I swear, it is almost impossible to stop yourself. I promised I would be more disciplined, but I’m not.
When someone who cares about climate change gets solar panels on their roof, the temptation to keep looking at how much energy you are generating is virtually irresistible. After a long and dark “La Nina” winter in Montana, the first bright days of spring have lit those panels up. The wires are humming. It is exciting to think of all the free and clean electrons now coursing through our house.
Thinking about electrons, it turns out, can also generate some terrifying thoughts about albedo.
The first bright day in March was deeply satisfying. We exceeded by 27% our energy production from the best day last October, the month the panels first went up. After the cheery solar awakening in early March, we had to wait almost a week for the next bluebird day. No problem, I thought. This far north, daylight is increasing by close to 25 minutes every week at this time of year. We are going to spank our previous record.
Not so. The next bluebird day produced less power in our panels despite nearly half an hour of extra sunlight pouring uninterrupted onto our roof! Vexed and disappointed, I wondered what was going on.
I think I figured it out.
Our panels look almost directly at a 2000 foot hill at the edge of town. The hill means it takes a little longer for sunlight to reach the panels in the morning. (Living in a mountain town, you have to work with what you have got!)
On a winter’s afternoon, however, that hill is our friend. The direction of our roofline means that we lose the afternoon sun much earlier than we would like. Fortunately, the geography is in our favor. When the hill is covered with snow, it reflects enough sunlight back onto our panels to keep them generating. The sun does not strike the panels directly, but its light bounces off the mountain to the east of us and heads back our way. The graph that tracks energy generation drops off much slower in winter thanks to that hill.
In the week between the two bluebird days, the hill had lost a lot of its snow cover. Less snow, less reflectance. Less reflectance, less power in the panels.
This nerdiness about our panels got me thinking about albedo.
Albedo is a measure of the reflectivity of a surface. Generally speaking, the lighter the color of a surface the more energy it reflects. The darker the color, the more energy it absorbs. This is why many municipalities in hot climates recommend light-colored roof shingles. The lighter color reflects heat off the roof and cuts down on the amount of cooling a house needs. On the other end of the spectrum, think about how warm a black road surface becomes on a hot day.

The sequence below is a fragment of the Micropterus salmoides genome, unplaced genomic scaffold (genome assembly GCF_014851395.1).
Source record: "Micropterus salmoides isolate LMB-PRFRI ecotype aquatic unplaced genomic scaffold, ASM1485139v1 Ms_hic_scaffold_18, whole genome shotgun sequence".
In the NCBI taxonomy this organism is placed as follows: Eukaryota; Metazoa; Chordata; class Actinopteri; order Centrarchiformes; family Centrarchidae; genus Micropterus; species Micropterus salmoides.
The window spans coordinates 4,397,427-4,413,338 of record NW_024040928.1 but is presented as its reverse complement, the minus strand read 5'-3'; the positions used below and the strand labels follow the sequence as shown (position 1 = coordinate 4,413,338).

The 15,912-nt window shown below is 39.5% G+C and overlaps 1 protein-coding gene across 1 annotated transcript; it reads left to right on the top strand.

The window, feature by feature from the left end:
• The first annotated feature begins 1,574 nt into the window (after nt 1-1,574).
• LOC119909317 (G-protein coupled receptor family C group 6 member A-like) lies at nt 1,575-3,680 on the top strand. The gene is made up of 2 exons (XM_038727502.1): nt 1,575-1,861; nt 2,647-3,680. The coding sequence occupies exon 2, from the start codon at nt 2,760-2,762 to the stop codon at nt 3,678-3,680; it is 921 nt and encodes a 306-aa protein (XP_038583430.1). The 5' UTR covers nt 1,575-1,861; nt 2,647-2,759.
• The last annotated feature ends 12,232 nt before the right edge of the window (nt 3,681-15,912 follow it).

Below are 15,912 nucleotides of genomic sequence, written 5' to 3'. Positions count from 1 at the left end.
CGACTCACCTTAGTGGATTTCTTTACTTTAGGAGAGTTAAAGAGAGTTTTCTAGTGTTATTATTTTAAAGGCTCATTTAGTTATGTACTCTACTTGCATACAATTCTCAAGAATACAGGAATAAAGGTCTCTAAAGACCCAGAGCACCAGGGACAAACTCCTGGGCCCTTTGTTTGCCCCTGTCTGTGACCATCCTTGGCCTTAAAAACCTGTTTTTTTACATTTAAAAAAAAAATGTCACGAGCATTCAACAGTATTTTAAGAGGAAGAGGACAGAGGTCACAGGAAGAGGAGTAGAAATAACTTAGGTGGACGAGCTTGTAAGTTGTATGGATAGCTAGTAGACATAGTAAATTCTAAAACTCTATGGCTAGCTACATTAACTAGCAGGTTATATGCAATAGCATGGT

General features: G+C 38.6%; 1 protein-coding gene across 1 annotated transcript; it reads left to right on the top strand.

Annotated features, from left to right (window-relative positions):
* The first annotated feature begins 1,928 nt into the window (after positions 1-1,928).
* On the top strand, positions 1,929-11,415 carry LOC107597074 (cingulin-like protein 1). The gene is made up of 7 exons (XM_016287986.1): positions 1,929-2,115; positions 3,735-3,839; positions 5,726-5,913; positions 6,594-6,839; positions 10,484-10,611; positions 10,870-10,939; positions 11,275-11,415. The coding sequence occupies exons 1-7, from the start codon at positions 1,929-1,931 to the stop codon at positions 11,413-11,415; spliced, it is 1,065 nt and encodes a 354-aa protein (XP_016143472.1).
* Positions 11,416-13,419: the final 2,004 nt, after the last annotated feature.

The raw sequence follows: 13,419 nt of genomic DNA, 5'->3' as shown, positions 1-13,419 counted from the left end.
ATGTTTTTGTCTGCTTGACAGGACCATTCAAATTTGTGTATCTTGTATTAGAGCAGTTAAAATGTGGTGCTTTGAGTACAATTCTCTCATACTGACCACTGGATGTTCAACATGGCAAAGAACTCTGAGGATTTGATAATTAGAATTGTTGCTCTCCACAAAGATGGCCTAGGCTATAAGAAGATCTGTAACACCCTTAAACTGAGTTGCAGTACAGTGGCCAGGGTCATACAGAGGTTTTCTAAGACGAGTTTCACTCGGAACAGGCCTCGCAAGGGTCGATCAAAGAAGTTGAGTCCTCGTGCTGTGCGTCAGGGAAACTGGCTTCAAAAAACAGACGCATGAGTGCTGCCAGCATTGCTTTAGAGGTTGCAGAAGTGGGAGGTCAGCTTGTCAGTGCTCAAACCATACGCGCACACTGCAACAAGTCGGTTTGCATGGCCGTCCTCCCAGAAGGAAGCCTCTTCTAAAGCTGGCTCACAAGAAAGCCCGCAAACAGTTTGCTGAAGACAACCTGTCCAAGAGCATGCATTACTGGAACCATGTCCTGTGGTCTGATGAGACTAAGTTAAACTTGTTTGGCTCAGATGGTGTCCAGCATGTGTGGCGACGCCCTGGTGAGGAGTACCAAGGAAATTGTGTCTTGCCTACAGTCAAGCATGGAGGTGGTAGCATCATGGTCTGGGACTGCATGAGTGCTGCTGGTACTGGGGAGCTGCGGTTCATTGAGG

Albedo matters for our comfort level within cities but it matters a whole lot more when it is scaled up to the level of glaciers and ice caps. Lose a lot of ice from the poles and you have lost a whole lot of your ability to reflect heat back up into space. To make matters worse, in the Arctic, the ice is being replaced with the relatively dark colored ocean.
This is one of the feedback loops that makes today’s unfolding of climate change so worrying. A similar feedback mechanism exists on land. If snowfall decreases in the northern boreal forests, the white of the snow sitting on the trees is replaced by the dark color of the conifers’ needles and limbs. These absorb far more of the incoming solar energy than the snow. For the same reasons, the loss of glaciers in the mountains create hotter rocks and more evaporation of the water that remains.
It is not just that the planet is warming due to the presence of greenhouse gases in the atmosphere. As it warms, the rate of warming is likely to increase due to the feedback loops that plague the thermodynamics of the climate system.
As a response to these sorts of threats, the discussion of using reflective surfaces to slow down climate warming has recently picked up steam. As mentioned in a previous post, residents of some alpine environments have already taken matters into their own hands. In Switzerland, the Rhône Glacier is now regularly covered with white fleece during the summer as a defense against the heat. Thinking along the same lines, Peruvian villagers have been whitewashing the rocks where glaciers used to sit to help preserve water for the growing season.
More ambitious than both of these are proposals to begin “Polar Geoengineering.” This means enhancing the albedo of polar regions in an effort to stabilize ice loss. A session at the American Geophysical Union’s annual conference last December was devoted to a number of these schemes. Suggestions include spraying seawater onto the thinning ice in wintertime using wind powered pumps, building giant underwater dams to keep out warm water at the tip of some of the world’s most important tidewater glaciers in Antarctica, and spreading reflective materials on arctic ice to stave off the sun as temperatures warm.
All of these proposals are highly speculative. Many of them would involve substantial investments in infrastructure. None of them would solve the root problem of warming temperatures. They might, their advocates suggest, provide some stop-gap relief while something serious is done about greenhouse gases. Albedo, they point out, is a big deal.
To me, the idea of messing with the ice in polar regions borders on the ridiculous. The lesson about the reflectivity of the nearby hillside, however, has made me realize how devastating these feedback loops might be. Losing a lot of snow and ice made a substantial difference to my solar panels. One can only imagine what losing a lot of polar ice is going to mean for the planet as a whole.
It is not as if we needed another argument to reduce greenhouse gas emissions substantially and rapidly. But if you want one, just remember how important it is to keep the planet’s albedo high.
Calving glacier by Kimberly Vardeman Floating ice by Christopher Michel